Common name: Owens Pupfish
available through www.itis.gov
Identification: Moyle (1976a); Page and Burr (1991).
Size: 7.2 cm.
Native Range: Owens River system in Owens Valley, California, from the springs at Fish Slough in Mono County, to (but not in), Owens Lake, Inyo County, and in the springs around the lake. Currently only found naturally in the Owens Valley Native Fish Sanctuary and in BLM Spring in Fish Slough, a tributary of the Owens River, just north of Bishop (Miller 1968; Miller and Pister 1971; U.S. Fish and Wildlife Service 1984c).
Table 1. States with nonindigenous occurrences, the earliest and latest observations in each state, and the tally and names of HUCs with observations†. Names and dates are hyperlinked to their relevant specimen records. The list of references for all nonindigenous occurrences of Cyprinodon radiosus are found here.
Table last updated 9/30/2019
† Populations may not be currently present.
Means of Introduction: Intentionally stocked to create an additional population of this endangered species where the pupfish could survive without danger of extermination by predatory, nonindigenous fishes or further threatened by competition with introduced mosquitofish (Miller 1968). According to Miller (1968), this site was also intended to study the interspecific relationships among various fishes native to the Owens Valley. The Warm Springs refuge was created in 1970 under the supervision of the California Department of Fish and Game (Miller 1968) and presumably stocked soon afterwards.
Status: Established at Warm Springs, California (U.S. Fish and Wildlife Service 1984c).
Impact of Introduction: The impacts of this species are currently unknown, as no studies have been done to determine how it has affected ecosystems in the invaded range. The absence of data does not equate to lack of effects. It does, however, mean that research is required to evaluate effects before conclusions can be made.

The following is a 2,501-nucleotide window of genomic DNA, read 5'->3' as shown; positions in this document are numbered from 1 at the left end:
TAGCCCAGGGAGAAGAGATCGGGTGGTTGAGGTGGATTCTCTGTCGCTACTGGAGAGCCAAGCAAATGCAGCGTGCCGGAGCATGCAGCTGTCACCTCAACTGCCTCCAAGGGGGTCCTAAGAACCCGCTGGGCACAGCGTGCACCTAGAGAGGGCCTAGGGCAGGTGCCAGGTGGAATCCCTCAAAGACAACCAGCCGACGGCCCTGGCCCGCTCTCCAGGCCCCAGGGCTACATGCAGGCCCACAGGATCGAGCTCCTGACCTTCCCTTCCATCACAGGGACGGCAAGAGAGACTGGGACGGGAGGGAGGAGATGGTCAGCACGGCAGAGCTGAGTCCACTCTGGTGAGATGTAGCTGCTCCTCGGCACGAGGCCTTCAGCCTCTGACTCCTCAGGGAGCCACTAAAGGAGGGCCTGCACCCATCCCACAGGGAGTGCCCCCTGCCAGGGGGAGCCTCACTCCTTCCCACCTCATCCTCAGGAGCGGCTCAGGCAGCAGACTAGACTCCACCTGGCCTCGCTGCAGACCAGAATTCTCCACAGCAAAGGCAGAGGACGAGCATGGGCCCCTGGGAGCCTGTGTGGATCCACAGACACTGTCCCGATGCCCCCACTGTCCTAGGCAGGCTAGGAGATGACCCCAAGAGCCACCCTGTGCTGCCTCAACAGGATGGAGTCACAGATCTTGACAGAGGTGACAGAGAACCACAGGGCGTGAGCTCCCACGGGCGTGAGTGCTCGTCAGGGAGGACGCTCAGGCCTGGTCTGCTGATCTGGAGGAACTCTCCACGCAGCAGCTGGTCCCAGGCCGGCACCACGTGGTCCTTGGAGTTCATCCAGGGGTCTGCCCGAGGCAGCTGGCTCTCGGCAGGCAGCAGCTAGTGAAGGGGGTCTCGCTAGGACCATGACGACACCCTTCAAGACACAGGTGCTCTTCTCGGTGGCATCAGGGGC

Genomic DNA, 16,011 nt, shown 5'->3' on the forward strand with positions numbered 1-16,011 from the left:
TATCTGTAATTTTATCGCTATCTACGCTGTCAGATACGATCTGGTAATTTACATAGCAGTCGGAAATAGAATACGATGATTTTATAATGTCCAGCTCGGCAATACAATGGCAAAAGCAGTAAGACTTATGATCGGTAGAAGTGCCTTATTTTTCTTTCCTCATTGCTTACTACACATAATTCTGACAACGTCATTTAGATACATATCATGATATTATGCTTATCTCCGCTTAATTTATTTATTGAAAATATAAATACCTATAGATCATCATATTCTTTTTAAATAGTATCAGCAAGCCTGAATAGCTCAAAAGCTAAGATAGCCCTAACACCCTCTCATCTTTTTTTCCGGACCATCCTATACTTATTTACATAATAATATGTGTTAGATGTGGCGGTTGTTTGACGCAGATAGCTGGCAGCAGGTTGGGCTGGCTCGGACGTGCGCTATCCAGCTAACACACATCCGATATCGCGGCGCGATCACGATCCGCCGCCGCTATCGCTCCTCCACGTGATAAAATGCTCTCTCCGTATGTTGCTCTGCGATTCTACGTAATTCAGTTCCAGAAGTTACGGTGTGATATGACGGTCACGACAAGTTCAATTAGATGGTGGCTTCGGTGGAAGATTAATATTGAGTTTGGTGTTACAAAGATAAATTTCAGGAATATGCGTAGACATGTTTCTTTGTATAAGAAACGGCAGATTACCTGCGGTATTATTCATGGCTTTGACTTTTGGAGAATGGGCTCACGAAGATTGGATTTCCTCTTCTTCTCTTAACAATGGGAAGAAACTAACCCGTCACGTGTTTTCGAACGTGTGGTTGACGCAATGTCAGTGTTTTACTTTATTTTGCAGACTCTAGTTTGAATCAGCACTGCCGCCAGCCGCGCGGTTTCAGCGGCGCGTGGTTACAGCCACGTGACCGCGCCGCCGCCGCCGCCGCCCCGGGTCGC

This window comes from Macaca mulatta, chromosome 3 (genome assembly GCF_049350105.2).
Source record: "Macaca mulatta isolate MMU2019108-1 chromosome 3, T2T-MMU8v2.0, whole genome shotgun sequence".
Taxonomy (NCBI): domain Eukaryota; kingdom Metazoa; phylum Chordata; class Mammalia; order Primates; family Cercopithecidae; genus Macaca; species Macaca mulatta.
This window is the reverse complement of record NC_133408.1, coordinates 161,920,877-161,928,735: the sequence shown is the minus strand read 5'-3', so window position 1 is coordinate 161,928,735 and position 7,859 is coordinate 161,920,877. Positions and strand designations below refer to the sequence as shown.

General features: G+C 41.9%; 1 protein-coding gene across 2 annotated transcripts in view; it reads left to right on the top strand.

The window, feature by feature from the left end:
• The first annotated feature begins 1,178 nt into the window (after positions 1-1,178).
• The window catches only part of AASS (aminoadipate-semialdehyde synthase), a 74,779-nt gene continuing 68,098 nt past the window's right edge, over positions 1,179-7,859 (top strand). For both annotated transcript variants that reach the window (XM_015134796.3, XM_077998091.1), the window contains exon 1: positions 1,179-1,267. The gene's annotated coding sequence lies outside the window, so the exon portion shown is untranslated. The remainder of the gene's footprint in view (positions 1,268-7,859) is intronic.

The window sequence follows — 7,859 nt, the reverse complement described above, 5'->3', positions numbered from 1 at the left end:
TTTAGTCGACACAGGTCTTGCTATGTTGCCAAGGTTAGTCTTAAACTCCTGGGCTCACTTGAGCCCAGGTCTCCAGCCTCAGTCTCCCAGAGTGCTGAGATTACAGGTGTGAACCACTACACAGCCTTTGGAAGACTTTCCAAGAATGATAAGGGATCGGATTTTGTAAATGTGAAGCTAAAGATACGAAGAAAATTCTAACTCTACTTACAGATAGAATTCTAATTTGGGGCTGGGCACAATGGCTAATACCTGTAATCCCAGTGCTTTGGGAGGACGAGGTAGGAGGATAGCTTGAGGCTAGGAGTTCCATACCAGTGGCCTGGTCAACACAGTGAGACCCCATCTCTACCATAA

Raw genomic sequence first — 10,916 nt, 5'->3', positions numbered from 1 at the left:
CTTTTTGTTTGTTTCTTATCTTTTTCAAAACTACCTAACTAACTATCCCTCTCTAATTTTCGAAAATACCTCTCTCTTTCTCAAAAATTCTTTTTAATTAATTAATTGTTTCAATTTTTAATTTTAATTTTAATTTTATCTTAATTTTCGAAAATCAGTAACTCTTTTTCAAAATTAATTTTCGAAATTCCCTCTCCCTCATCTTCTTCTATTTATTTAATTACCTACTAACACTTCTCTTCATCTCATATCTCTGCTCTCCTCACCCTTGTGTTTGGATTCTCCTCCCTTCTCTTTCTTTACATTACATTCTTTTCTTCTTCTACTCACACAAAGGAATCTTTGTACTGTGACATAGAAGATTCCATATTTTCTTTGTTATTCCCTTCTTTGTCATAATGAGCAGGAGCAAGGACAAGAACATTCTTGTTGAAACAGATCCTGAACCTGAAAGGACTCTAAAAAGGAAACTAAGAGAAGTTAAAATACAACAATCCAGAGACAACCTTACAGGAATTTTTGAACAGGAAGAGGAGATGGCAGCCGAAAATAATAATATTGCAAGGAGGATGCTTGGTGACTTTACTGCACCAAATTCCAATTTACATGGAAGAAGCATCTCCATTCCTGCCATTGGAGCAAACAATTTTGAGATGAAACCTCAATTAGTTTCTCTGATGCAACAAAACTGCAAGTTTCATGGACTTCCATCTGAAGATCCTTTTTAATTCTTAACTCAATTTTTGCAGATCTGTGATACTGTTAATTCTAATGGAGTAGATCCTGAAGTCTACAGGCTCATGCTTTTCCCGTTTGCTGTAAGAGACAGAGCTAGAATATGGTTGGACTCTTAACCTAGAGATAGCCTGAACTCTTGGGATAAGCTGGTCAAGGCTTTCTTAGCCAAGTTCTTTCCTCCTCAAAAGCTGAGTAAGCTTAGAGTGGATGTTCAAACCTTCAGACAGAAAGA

References: (click for full references)
Page, L. M., and B. M. Burr. 1991. A field guide to freshwater fishes of North America north of Mexico. The Peterson Field Guide Series, volume 42. Houghton Mifflin Company, Boston, MA.
U.S. Fish and Wildlife Service. 1984c. Recovery plan for the Owens pupfish, Cyprinodon radiosus. U.S. Fish and Wildlife Service, Portland, OR. 47 pp.
U.S. Fish and Wildlife Service. 1993a. Endangered and threatened wildlife and plants. 50 CFR 17.11 & 17.12. Federal Register, August 23, 1993. U.S. Department of the Interior, Washington, DC. 40 pp.
Williams, J. E., D. W. Sada, C. D. Williams, and other members of the Western Division of Endangered Species Committee. 1988. American Fisheries Society guidelines for introductions of threatened and endangered fishes. Fisheries 13(5):5-11.
Revision Date: 5/7/2019
Peer Review Date: 9/22/1999
Fuller, P., 2020, Cyprinodon radiosus Miller, 1948: U.S. Geological Survey, Nonindigenous Aquatic Species Database, Gainesville, FL, https://nas.er.usgs.gov/queries/FactSheet.aspx?SpeciesID=659, Revision Date: 5/7/2019, Peer Review Date: 9/22/1999, Access Date: 10/22/2020
This information is preliminary or provisional and is subject to revision. It is being provided to meet the need for timely best science. The information has not received final approval by the U.S. Geological Survey (USGS) and is provided on the condition that neither the USGS nor the U.S. Government shall be held liable for any damages resulting from the authorized or unauthorized use of the information.